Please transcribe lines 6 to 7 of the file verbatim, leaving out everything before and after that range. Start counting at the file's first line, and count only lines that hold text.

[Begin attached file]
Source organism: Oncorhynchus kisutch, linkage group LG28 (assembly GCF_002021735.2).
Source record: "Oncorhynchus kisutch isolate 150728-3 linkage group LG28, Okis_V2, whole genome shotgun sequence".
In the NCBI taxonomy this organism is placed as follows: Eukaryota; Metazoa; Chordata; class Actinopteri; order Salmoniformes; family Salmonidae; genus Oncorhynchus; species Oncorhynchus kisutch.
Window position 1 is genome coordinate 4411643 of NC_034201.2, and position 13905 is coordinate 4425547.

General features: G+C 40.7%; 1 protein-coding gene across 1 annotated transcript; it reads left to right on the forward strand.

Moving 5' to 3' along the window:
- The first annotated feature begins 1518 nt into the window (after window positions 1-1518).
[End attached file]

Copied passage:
Moving 5' to 3' along the window:
- The first annotated feature begins 1518 nt into the window (after window positions 1-1518).